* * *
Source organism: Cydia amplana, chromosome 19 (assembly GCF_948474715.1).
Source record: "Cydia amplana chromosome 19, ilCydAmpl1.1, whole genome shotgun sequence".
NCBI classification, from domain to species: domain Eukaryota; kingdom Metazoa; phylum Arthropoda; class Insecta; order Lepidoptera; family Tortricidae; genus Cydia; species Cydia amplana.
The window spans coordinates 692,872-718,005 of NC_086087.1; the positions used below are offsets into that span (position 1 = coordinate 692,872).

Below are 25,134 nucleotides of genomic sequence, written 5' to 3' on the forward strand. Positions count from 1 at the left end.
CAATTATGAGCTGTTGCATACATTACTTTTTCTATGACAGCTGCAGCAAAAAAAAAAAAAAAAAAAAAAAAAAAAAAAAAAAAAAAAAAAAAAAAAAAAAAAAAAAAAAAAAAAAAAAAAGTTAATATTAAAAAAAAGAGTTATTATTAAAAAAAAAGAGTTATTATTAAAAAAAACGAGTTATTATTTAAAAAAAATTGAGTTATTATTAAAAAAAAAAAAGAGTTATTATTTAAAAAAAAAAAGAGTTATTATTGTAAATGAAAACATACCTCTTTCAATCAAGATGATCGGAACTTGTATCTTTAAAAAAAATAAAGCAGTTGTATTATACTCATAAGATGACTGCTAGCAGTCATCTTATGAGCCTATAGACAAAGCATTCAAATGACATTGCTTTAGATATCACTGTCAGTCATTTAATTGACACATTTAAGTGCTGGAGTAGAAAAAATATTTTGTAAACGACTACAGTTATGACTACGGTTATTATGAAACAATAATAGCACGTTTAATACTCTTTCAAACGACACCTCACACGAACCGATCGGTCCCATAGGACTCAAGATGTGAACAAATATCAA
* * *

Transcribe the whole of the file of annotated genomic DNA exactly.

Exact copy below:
Source organism: Cydia amplana, chromosome 19 (assembly GCF_948474715.1).
Source record: "Cydia amplana chromosome 19, ilCydAmpl1.1, whole genome shotgun sequence".
NCBI classification, from domain to species: domain Eukaryota; kingdom Metazoa; phylum Arthropoda; class Insecta; order Lepidoptera; family Tortricidae; genus Cydia; species Cydia amplana.
The window spans coordinates 692,872-718,005 of NC_086087.1; the positions used below are offsets into that span (position 1 = coordinate 692,872).

Below are 25,134 nucleotides of genomic sequence, written 5' to 3' on the forward strand. Positions count from 1 at the left end.
CAATTATGAGCTGTTGCATACATTACTTTTTCTATGACAGCTGCAGCAAAAAAAAAAAAAAAAAAAAAAAAAAAAAAAAAAAAAAAAAAAAAAAAAAAAAAAAAAAAAAAAAAAAAAAAAGTTAATATTAAAAAAAAGAGTTATTATTAAAAAAAAAGAGTTATTATTAAAAAAAACGAGTTATTATTTAAAAAAAATTGAGTTATTATTAAAAAAAAAAAAGAGTTATTATTTAAAAAAAAAAAGAGTTATTATTGTAAATGAAAACATACCTCTTTCAATCAAGATGATCGGAACTTGTATCTTTAAAAAAAATAAAGCAGTTGTATTATACTCATAAGATGACTGCTAGCAGTCATCTTATGAGCCTATAGACAAAGCATTCAAATGACATTGCTTTAGATATCACTGTCAGTCATTTAATTGACACATTTAAGTGCTGGAGTAGAAAAAATATTTTGTAAACGACTACAGTTATGACTACGGTTATTATGAAACAATAATAGCACGTTTAATACTCTTTCAAACGACACCTCACACGAACCGATCGGTCCCATAGGACTCAAGATGTGAACAAATATCAA